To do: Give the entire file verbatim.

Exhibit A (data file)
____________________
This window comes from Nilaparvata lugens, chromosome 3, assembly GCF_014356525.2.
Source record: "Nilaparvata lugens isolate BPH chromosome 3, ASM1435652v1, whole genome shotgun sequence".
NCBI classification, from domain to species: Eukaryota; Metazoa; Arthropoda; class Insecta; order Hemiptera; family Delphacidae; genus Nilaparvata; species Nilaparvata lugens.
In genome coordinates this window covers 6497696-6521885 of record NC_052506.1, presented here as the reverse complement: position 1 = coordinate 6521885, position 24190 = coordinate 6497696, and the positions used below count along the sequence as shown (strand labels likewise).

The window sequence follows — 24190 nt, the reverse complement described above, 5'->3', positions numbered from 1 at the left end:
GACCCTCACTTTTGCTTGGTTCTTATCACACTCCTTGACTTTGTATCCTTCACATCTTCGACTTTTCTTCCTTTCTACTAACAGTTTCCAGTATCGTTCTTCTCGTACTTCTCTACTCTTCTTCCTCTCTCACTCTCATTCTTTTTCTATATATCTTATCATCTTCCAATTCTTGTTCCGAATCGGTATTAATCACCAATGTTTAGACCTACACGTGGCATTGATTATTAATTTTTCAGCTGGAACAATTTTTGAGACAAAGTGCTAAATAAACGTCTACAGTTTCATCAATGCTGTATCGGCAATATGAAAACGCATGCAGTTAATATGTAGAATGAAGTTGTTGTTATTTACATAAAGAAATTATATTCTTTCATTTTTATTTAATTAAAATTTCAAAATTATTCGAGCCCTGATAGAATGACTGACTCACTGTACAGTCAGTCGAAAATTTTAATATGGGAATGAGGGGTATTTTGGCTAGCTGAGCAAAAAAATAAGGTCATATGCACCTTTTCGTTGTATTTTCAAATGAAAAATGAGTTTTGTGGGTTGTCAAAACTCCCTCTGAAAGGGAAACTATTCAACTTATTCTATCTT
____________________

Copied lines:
This window comes from Nilaparvata lugens, chromosome 3, assembly GCF_014356525.2.
Source record: "Nilaparvata lugens isolate BPH chromosome 3, ASM1435652v1, whole genome shotgun sequence".
NCBI classification, from domain to species: Eukaryota; Metazoa; Arthropoda; class Insecta; order Hemiptera; family Delphacidae; genus Nilaparvata; species Nilaparvata lugens.
In genome coordinates this window covers 6497696-6521885 of record NC_052506.1, presented here as the reverse complement: position 1 = coordinate 6521885, position 24190 = coordinate 6497696, and the positions used below count along the sequence as shown (strand labels likewise).

The window sequence follows — 24190 nt, the reverse complement described above, 5'->3', positions numbered from 1 at the left end:
GACCCTCACTTTTGCTTGGTTCTTATCACACTCCTTGACTTTGTATCCTTCACATCTTCGACTTTTCTTCCTTTCTACTAACAGTTTCCAGTATCGTTCTTCTCGTACTTCTCTACTCTTCTTCCTCTCTCACTCTCATTCTTTTTCTATATATCTTATCATCTTCCAATTCTTGTTCCGAATCGGTATTAATCACCAATGTTTAGACCTACACGTGGCATTGATTATTAATTTTTCAGCTGGAACAATTTTTGAGACAAAGTGCTAAATAAACGTCTACAGTTTCATCAATGCTGTATCGGCAATATGAAAACGCATGCAGTTAATATGTAGAATGAAGTTGTTGTTATTTACATAAAGAAATTATATTCTTTCATTTTTATTTAATTAAAATTTCAAAATTATTCGAGCCCTGATAGAATGACTGACTCACTGTACAGTCAGTCGAAAATTTTAATATGGGAATGAGGGGTATTTTGGCTAGCTGAGCAAAAAAATAAGGTCATATGCACCTTTTCGTTGTATTTTCAAATGAAAAATGAGTTTTGTGGGTTGTCAAAACTCCCTCTGAAAGGGAAACTATTCAACTTATTCTATCTT